'The Real McCoys' Cast and How Their Lives Turned out after the Fan Famous Show Ended

Bettina Dizon
Dec 12, 2019
10:40 P.M.
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“The Real McCoys” dominated American television from the late ‘50s to the early ‘60s and showcased the lives of the McCoy family from a farm in California.


Before country-situated sitcoms aired, “The Real McCoys” came to American television to show a family from West Virginia that relocated and start a new in California’s San Fernando Valley.

Although the scripts and banter were nothing new to comedy shows, the urban-rural setting made a difference in appearing to be distinct among other sitcoms.

For six seasons, “The Real McCoys” made viewers laugh together with the brilliant cast that had a solid fan base. Here’s how the actors and actresses turned out after their stint on the show.


Massachusetts-born Walter Brennan was one of the more famous actors of his time with three Oscar Award wins for Best Supporting Actor.


His role in the 1936 film “Come and Get It” won him his first Academy Award for Best Supporting Actor, won two more and had one nomination for the same award in the same category.

Walter Brennan as Amos McCoy from the television program "The Real McCoys." | Source: Wikimedia Commons


Throughout his career, Brennan made over 100 movies, most of which had a Western genre, and had four singles that made it to the top-100 charts.

In 1970, he was inducted into the Hall of Great Western Performers of the National Cowboy and Western Heritage Museum. 

Richard Crenna as Luke McCoy, Walter Brennan as "Grampa" Amos McCoy and Kathy Nolan as Kate McCoy from the television program "The Real McCoys." | Source: Wikimedia Commons


Brennan died in 1974 after suffering from emphysema, leaving behind his wife Ruth and their three kids. His legacy in the industry as one of the best actors of his time remains.


Although Richard Crenna appeared on “The Real McCoys” for a while, it was his role as a state legislator in the 1965 show “Slattery’s People” that set his career straight.

Richard Crenna, 1961. | Source: Wikimedia Commons


Since then, Crenna became a familiar face on both film and television, with projects including “The Rape of Richard Beck,” which won him an Emmy Award for Best Performance by an Actor.

Crenna also appeared in “First Blood,” “Rambo: First Blood Part II,” “Rambo III,” and “Hot Shots! Part Deux,” among many others. 

Richard Crenna, 1977. | Source: Wikimedia Commons


The actor died in 2003 due to pancreatic cancer, leaving behind his wife and three kids, with over 70 major motion pictures to date. His son Richard Anthony said of him:

“He loved the camaraderie of a crew. He loved the creative process. He’s been working in it pretty much from the beginning.”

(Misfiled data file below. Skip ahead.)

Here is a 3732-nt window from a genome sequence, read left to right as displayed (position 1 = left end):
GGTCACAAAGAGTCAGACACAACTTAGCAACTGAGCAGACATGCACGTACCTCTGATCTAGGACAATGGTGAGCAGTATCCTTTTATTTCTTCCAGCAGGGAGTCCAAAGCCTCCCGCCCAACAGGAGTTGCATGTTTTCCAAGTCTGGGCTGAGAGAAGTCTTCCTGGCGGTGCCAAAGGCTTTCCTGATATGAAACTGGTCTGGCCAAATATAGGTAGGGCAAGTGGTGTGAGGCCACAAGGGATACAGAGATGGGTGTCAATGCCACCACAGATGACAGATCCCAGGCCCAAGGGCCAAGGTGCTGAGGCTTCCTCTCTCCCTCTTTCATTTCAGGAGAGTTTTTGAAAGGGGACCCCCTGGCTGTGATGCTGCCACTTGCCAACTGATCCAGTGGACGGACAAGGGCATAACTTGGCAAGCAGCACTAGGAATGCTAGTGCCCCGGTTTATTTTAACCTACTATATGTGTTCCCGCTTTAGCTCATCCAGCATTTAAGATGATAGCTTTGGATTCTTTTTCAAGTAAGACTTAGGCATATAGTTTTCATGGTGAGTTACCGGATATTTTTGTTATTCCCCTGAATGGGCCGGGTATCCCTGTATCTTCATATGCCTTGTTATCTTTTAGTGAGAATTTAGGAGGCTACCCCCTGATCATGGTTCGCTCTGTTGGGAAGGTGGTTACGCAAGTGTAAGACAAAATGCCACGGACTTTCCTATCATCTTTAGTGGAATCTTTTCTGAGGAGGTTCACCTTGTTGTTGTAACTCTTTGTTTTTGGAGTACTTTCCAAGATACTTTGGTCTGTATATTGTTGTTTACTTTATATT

Richard Crenna, 2000. | Source: Wikimedia Commons



After starring in “The Real McCoys,” Kathleen Nolan appeared in “Magnum, P.I.,” and “Cold Case.” She also became the first female president of the Screen Actors Guild from 1975 to 1979.

Kathleen Nolan participating in the Ford Escape Hybrid caravan. | Source: Wikimedia Commons



Before the show, actress Lydia Reed became known for “High Society,” “The Vampire,” and “Matinee Theatre.”

However, she stopped working in the industry after “The Real McCoys” ended. She focused on being a wife to her husband, Mario Travaglini and their child in San Fernando Valley, California.

the McCoy family from the television program "The Real McCoys." | Source: Wikimedia Commons



Puerto Rican actor Tony Martinez was known for “Rock Around the Clock” and “The Naked Dawn,” before the premiere of “The Real McCoys.” After the show, she starred in “The Man from U.N.C.L.E.” 

For more than forty years, the actor played the role of Sancho Panza in “Man of La Mancha” 2,245 times, including one musical that won a Tony Award in the ‘60s.

Anthony Martinez, Richard Crenna, and Walter Brennan. | Source: Wikimedia Commons


Kathleen Nolan recalled:

“He was just a natural, and he had this enormous sense of comedy timing. He was surrounded by three people -- me, Walter Brennan, and Dick Crenna -- who were experienced actors, and he was just right on the button.”


Andie Clyde had a career in the industry that spanned for over four decades until his demise in 1967, at age 75.

Joan Blondell and Andy Clyde from the television program "The Real McCoys." | Source: Wikimedia Commons

He had several films, including his last movie “Pardon My Night Shirt,” and the television shows “No Time for Sergeants” and “The Real McCoys.”

Clyde became a well-loved actor in the genre of comedy and was awarded a Star on the Hollywood Walk of Fame in 1960.